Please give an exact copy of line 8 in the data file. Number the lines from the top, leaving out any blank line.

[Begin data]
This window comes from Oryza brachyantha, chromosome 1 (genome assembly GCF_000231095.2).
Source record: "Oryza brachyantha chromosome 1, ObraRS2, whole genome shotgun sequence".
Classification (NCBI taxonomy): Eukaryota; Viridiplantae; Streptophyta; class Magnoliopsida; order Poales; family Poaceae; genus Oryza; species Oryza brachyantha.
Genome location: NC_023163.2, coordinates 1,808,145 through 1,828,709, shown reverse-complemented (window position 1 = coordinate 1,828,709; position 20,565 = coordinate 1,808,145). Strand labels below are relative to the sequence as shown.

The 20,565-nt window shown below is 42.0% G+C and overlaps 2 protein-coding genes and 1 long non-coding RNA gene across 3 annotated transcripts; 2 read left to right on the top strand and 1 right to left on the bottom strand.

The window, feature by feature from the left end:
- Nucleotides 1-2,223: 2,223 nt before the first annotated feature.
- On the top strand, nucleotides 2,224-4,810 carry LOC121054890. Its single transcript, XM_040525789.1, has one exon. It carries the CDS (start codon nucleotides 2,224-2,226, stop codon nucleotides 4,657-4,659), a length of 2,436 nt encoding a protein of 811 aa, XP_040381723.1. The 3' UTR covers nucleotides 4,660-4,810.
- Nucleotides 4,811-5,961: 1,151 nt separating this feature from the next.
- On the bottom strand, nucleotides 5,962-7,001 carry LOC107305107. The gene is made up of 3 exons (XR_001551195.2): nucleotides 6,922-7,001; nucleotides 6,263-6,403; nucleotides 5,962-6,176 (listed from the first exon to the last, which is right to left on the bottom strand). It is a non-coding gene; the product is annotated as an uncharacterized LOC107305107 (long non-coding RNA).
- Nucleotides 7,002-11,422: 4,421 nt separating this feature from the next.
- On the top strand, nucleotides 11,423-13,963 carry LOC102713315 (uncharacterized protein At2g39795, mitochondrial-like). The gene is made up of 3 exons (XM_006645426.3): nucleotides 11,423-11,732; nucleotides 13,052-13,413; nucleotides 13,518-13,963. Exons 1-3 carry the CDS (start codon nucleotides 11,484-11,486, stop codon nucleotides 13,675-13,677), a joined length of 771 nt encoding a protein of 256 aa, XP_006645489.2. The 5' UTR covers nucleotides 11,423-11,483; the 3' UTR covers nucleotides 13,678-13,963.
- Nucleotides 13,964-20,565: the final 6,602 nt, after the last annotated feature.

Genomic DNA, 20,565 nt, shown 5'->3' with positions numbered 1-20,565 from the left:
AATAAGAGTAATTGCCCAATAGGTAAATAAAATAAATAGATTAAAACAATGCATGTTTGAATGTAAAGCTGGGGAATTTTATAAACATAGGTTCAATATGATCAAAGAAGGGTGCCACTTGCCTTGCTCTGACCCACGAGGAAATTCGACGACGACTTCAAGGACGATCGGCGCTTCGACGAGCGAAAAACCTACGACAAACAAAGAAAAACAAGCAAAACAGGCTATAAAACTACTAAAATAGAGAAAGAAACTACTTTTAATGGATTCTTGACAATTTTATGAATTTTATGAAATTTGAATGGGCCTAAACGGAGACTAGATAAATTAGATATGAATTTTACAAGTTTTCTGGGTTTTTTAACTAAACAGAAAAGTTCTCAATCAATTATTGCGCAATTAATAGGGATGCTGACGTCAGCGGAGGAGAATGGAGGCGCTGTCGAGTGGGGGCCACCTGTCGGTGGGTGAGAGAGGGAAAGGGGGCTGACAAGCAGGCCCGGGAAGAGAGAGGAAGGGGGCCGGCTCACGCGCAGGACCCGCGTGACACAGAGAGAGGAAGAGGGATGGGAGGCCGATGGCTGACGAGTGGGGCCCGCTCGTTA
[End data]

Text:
- On the top strand, nucleotides 2,224-4,810 carry LOC121054890. Its single transcript, XM_040525789.1, has one exon. It carries the CDS (start codon nucleotides 2,224-2,226, stop codon nucleotides 4,657-4,659), a length of 2,436 nt encoding a protein of 811 aa, XP_040381723.1. The 3' UTR covers nucleotides 4,660-4,810.